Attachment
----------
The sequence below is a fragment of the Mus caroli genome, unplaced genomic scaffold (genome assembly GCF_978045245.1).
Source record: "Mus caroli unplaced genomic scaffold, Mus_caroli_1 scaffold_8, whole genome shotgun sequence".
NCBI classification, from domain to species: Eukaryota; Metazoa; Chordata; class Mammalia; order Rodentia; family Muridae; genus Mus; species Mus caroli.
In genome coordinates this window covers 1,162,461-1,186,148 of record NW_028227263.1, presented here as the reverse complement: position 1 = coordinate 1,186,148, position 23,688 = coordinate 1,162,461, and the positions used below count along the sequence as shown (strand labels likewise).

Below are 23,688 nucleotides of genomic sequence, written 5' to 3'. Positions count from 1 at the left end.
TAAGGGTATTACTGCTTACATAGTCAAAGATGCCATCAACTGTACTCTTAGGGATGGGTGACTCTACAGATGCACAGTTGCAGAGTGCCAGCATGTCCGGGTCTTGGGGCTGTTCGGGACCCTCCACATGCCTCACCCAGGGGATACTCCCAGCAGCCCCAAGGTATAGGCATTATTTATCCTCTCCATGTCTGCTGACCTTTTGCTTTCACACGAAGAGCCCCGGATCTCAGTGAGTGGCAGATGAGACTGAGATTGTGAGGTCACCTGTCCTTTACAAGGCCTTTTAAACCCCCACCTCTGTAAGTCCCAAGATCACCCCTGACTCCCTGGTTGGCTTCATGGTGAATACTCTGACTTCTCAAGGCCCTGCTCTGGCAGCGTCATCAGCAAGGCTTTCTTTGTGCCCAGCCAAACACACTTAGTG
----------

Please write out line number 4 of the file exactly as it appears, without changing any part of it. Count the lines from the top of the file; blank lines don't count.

In genome coordinates this window covers 1,162,461-1,186,148 of record NW_028227263.1, presented here as the reverse complement: position 1 = coordinate 1,186,148, position 23,688 = coordinate 1,162,461, and the positions used below count along the sequence as shown (strand labels likewise).